There are photos of people who were born more than two-hundred years ago, and we often look at them with a distance that we can’t possibly close, because it’s simply too long in the past that these people lived.
In most cases, the need to sit perfectly still for an extended period of time for the photo not to have blurred, means the subject often takes on an odd prospect. Slightly staring eyes, an austere facade, a look of confusion, even a scared countenance. None of which are probably a true reflection of the sitter’s nature.
And then there's that photo, taken around 1860, of Stephen Collins Foster, which shows more clearly than any other photo I’ve ever seen, a man in torment.
As the Fourth of July celebrations exploded across the fifty-year-old nation, Foster was born, becoming the youngest of ten children. His parents had migrated from Scotland to the ancient northern province of Ulster, which Northern Ireland now sits in, and then on to the Commonwealth of Pennsylvania, where he grew up, attending schools that taught him grammar and diction, Latin and Greek, and penmanship, named after the founder William Penn.
Little is known about Foster’s early life, other than he was a good student, and taught himself to play the clarinet, the guitar, flute and piano, though not at the same time (as far as I know), and that when he got to Towanda, northwest of Wilkes-Barre, on the Susquehanna River, and with the cheery Algonquian meaning of ‘burial ground’, to train as an engineer with his brother Bill, he left as quickly as he got there. He seemed to favor the excitement and possibility of 1830s Pittsburgh over the workaday nature of most other places in Pennsylvania, none of which we’ve probably heard of and for good reason.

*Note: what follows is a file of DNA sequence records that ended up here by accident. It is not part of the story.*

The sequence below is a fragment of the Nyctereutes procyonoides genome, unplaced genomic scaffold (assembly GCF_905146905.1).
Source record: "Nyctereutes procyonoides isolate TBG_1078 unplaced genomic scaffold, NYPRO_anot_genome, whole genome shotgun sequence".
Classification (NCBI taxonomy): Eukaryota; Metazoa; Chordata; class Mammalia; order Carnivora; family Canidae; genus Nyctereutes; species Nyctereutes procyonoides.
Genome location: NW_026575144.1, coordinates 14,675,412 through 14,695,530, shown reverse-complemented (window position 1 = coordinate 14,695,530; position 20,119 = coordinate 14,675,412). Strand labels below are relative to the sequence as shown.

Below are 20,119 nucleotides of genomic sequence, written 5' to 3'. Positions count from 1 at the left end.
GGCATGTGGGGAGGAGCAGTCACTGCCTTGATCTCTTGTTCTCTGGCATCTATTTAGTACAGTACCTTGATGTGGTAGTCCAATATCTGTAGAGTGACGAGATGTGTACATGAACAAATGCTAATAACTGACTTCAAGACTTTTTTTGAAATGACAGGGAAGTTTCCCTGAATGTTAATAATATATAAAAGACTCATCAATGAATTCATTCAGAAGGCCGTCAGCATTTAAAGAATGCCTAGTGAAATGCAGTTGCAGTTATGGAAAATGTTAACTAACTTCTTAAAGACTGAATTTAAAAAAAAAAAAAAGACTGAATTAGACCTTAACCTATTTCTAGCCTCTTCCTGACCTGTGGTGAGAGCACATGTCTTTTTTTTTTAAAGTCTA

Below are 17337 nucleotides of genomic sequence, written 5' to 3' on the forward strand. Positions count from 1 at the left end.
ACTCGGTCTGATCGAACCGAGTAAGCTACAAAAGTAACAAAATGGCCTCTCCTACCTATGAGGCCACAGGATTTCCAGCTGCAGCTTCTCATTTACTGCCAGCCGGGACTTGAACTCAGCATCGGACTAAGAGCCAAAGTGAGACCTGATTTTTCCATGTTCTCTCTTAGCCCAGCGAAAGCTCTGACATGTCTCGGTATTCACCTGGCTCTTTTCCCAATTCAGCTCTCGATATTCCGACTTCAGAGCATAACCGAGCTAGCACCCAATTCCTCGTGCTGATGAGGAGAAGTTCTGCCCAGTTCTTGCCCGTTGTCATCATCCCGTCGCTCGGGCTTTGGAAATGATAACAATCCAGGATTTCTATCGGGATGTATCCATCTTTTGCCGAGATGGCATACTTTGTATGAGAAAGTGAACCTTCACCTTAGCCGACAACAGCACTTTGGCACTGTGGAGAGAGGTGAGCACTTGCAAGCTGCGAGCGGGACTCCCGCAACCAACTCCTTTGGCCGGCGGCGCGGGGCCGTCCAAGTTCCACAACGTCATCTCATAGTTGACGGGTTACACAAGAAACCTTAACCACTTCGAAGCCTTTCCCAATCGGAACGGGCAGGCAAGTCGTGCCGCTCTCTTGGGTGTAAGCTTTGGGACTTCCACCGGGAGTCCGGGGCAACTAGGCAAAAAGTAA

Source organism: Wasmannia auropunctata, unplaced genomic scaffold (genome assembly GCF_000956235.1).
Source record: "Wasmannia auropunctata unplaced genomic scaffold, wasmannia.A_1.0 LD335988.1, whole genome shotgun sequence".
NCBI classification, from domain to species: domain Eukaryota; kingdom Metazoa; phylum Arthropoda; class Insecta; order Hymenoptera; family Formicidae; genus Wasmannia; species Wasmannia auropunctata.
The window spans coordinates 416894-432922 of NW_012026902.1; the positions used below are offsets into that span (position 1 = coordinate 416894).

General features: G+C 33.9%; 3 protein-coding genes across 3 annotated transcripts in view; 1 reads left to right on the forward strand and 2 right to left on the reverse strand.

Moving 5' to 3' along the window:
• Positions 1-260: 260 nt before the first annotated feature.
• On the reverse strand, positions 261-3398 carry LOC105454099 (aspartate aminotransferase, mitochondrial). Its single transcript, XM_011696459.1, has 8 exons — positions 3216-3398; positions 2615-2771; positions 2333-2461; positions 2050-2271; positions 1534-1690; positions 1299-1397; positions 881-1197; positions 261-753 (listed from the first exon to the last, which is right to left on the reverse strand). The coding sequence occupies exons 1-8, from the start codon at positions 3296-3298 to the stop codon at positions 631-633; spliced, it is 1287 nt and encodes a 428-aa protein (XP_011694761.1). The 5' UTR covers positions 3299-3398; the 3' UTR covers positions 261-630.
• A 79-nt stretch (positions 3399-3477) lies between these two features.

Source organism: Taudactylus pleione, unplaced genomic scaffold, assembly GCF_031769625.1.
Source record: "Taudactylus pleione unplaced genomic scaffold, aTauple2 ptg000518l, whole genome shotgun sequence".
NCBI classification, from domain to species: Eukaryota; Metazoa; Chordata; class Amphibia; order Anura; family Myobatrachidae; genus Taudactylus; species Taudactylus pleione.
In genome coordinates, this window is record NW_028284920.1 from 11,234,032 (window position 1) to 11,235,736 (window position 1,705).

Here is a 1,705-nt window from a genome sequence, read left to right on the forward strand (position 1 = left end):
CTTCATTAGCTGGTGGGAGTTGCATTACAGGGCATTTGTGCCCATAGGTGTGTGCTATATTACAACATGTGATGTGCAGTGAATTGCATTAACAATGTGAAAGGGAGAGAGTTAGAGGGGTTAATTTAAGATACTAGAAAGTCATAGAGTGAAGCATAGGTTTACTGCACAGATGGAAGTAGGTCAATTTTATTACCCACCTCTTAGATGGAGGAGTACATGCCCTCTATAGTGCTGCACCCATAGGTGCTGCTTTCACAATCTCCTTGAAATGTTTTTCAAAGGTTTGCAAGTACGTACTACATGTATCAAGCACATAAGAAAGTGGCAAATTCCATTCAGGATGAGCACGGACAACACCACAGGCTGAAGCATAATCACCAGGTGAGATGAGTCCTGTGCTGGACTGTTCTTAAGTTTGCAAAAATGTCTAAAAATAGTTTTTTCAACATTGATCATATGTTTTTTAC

But Pittsburgh proved difficult for Foster too, and although we have no idea what he did there, other than visit wonderful friends on Squirrel Hill as I would, he sailed up the Ohio River on a bright steamship belonging to his brother Dunning McNair Foster's company, to the Queen City, Cincinnati, where he began to write, rather than bookkeep as he was supposed to do.
And write he did.
‘Oh Susannah’, did he write, like he was running in the ‘Camptown Races’ or something. ‘Whether Nelly Was a Lady’ or not he wrote. And as he wrote, he hoped that ‘Hard Times Come Again No More’, and reminisced about his ‘Old Kentucky Home’, where he never lived. He was a ‘Beautiful Dreamer’ though, and he dreamed of ‘Jeanie with the Light Brown Hair’ who sang to ‘Old Folks at Home’.
Of course, Foster had his critics, too.
Of his songs being ‘racist’, we can absolutely say the blackface minstrels who sang these songs were an abomination, and created, confirmed, and perpetuated the perception of the stratigraphic relationship of humans based on skin color, and that must be recognized and condemned, without excuse.
And, while the lyrics of some are absolutely disparaging to African Americans, like those in Old Folks at Home, some see this as Foster bringing to light the realities of slavery in a form he knew would be popular and therefore impactful, in the same way that Harriet Beecher Stowe did with Uncle Tom’s Cabin, a book credited both with permanently ingraining African American stereotypes into the American psyche and, conversely, laying the fundamental groundwork for the American Civil War to end slavery.
And Foster didn’t write them for that purpose, rather, it appears, that genre adopted them. Further, he aligned himself far more with abolitionists of the time, like Charles Shiras, and even wrote an abolitionist play to promote a change in thinking and behavior. And, like Samuel Clemens or Mark Twain who saw nothing wrong with slavery in his youth, he seemed to shift his views over time, as he grew as an artist and evolved as a human.